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The Trucking Industry
   
 

(From American Trucking Trends 2004. Alexandria, VA: American Trucking Associations,Inc.)

 As the economy improves from the sluggishness of recent years, it is important to remember that trucking plays a pivotal role in the recovery. Nearly every good consumed in the U.S. is put on a truck at some point. As a result, the trucking industry hauled 68.9% of all the tons of freight transported in the United States in 2003, equating to 9.1 billion tons. The trucking industry was an astounding $610 billion industry in 2003, representing 86.9% of the nation?s freight bill[1]. Put another way, on average, trucking collected 86.9 cents of every dollar spent on freight transportation. Both the tonnage and revenue figures included for-hire (truckload and less-than-truckload) and private carriage.

 Trucks transport the ?tangible? goods portion of the economy, which is nearly everything consumed by households and businesses. However, trucking also plays a critical role in keeping costs down throughout the business community. Specifically, for businesses that produce high-value, low-weight goods, inventory carrying costs can be considerable. But, many of these producers now count on trucks to deliver products efficiently and timely so that they can keep stocks as low as possible. In fact, inventory-to-sales ratios continue to fall, indicating that motor carriers and their customers are working well together in this area, saving the economy billions of dollars in costs.

 Trucking is the vital transportation link not only for domestic goods, but also international products. Imported goods from overseas have to be moved multiple times from port to final destination. But, perhaps even more important, is the role that trucks play in the enormous amount of trade that flows over our northern and southern borders.  Canada and Mexico are now the U.S.?s largest trading partners. In 2003, trucks hauled nearly 67% of the goods (in terms of value) between the U.S. and Canada and over 80% between the U.S. and Mexico. As the North American economies become more interrelated as well as global, trucking?s importance in international trade will only grow.

 In 2003, over 24 million trucks (all classes) hauled over 9 billion tons of freight. Of the more than 24 million trucks, 2.6 million were Class 8 vehicles[2]. Also, there were 4.9 million commercial trailers registered in 2003.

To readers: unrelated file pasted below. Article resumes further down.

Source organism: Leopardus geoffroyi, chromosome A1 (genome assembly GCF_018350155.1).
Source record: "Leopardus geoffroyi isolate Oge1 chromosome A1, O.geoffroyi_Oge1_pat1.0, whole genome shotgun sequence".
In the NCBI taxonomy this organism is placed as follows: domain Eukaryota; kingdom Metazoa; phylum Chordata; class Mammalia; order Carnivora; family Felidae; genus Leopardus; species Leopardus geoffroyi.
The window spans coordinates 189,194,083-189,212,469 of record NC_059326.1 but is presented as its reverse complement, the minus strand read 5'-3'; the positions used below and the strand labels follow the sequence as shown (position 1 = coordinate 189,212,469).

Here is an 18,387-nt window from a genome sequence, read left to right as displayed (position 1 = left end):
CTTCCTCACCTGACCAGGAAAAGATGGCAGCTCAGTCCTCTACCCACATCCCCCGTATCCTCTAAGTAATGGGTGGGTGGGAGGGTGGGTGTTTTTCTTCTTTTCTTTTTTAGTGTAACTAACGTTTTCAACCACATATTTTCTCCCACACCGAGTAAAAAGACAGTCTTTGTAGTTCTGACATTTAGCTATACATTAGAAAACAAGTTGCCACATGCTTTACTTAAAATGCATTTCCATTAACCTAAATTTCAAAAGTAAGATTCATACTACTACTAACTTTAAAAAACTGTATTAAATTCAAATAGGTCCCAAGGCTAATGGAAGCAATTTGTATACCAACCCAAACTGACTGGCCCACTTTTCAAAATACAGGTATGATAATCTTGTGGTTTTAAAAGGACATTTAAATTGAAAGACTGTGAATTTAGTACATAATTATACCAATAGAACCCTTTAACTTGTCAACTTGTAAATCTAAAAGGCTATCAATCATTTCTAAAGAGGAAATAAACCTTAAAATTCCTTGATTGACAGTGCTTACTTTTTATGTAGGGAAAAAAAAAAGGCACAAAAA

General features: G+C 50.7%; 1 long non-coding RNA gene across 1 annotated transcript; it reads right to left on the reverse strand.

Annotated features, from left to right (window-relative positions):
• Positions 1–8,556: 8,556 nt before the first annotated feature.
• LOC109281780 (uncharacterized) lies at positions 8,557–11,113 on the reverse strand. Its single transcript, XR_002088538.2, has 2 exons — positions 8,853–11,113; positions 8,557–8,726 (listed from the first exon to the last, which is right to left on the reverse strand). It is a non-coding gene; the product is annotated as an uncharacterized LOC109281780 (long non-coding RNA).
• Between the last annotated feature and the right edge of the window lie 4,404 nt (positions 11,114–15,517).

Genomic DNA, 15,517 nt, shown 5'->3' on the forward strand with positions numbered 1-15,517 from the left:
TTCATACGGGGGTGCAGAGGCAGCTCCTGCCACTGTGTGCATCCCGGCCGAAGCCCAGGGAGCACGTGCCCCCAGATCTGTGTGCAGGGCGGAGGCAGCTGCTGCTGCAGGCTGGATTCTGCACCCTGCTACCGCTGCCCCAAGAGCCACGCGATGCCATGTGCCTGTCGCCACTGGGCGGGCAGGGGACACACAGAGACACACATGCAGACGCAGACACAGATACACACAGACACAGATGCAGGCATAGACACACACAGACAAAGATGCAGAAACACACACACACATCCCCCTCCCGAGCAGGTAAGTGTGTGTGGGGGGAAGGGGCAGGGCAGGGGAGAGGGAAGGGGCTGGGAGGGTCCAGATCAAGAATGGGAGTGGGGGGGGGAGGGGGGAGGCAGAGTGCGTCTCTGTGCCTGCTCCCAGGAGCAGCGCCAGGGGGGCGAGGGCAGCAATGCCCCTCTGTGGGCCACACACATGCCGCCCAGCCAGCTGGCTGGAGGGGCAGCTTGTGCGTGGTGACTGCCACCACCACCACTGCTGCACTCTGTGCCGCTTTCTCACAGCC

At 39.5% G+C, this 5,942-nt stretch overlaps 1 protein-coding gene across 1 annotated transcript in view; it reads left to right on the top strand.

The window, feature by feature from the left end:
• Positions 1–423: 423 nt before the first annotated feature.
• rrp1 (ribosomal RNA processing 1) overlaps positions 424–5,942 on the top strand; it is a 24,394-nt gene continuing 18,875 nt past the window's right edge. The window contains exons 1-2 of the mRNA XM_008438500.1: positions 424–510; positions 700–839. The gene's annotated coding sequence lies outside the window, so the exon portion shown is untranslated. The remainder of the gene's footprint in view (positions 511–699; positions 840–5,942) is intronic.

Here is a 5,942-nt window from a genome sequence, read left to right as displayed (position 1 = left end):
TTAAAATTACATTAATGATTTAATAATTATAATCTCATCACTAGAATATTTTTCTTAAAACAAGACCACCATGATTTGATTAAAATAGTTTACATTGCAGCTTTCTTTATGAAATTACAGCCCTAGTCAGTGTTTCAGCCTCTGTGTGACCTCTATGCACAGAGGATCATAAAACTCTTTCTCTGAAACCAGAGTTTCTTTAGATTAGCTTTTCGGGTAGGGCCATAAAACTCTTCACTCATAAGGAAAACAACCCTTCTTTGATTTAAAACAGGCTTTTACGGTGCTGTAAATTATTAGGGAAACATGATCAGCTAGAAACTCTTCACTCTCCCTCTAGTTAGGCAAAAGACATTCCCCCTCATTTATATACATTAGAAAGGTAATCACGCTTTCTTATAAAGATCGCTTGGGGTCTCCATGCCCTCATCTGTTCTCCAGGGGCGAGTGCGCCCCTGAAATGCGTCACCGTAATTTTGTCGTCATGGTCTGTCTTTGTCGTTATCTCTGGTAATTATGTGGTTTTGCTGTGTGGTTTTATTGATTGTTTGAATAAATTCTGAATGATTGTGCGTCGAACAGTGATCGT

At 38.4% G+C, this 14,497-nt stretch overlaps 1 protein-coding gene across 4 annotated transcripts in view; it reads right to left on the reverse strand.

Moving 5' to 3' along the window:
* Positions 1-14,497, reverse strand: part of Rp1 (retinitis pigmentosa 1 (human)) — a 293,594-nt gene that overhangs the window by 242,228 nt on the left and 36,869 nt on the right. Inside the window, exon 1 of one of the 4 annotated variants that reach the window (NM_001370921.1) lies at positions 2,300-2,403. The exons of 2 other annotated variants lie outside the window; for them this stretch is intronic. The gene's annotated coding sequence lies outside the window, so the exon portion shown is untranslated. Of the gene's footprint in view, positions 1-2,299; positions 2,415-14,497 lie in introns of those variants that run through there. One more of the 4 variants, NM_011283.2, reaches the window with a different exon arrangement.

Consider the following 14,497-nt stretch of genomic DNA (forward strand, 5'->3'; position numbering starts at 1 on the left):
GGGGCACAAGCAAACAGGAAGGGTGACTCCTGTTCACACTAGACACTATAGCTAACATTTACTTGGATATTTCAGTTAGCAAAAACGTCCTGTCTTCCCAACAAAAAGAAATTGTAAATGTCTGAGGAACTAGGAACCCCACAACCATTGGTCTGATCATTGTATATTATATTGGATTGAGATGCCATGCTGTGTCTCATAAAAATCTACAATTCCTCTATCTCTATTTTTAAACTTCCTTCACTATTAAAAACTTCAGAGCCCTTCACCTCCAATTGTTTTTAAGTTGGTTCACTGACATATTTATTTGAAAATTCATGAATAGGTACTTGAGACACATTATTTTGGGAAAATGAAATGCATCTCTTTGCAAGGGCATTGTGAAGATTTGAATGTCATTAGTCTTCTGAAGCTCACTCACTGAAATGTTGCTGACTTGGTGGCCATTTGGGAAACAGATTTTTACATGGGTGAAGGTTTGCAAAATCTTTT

All trucks, (excluding vehicles used by the government and on farms, but including all weight classes) used for business purposes logged a total of 444 billion miles in 2003, which accounted for 15.6% of all motor vehicle miles and 37.6% of all truck miles. Class 8 trucks drove a total of 114 billion miles according to Martin Labbe Associates. That means that on average a Class 8 truck drove over 43,000 miles in 2003, although many long-haul Class 8 trucks travel in excess of 100,000 miles each year.

 In 2003, trucks (all classes) consumed nearly 50 billion gallons of fuel, including both diesel and gasoline.  Most heavy-duty trucks run on diesel fuel, which is hwy over 69% of all fuel burned by trucks is diesel fuel, equating to 34.6 billion gallons.

 Before the motor carrier industry was initially deregulated by the Motor Carrier Act of 1980, there were fewer than 20,000 interstate motor carriers in the U.S. By July 2004, there were more than 524,000 U.S. carriers on file with the U.S. Department of Transportation, including for-hire, private fleets, and owner-operators. While this is a significant amount of trucking companies, the vast majority of them are small businesses. Nearly 96% operate 20 or fewer trucks and more than 87% operate six trucks or less. As a consequence, the trucking industry is a highly fragmented industry, resulting in intense competition (both price and non-price competition) and low profit margins.

 The trucking industry is a major employer in the U.S. Across all industries, more than 8.6 million people were employed in trucking-related jobs in 2003. Over 3 million of these people were truck drivers.

 


[1] Both the tonnage and revenue statistics come from Freight Transportation Forecast. . . .2015, produced by Global Insight (USA), Inc. for ATA.  The Freight Transportation Forecast provides tonnage and revenue data for all other modes of freight transportation as well. Please visit www.truckline.com/store for more information.

[2] Class 8 trucks weight more than 33,000 pounds and are typically tractor-trailer combinations, although it does include straight trucks as well.

 
 

 

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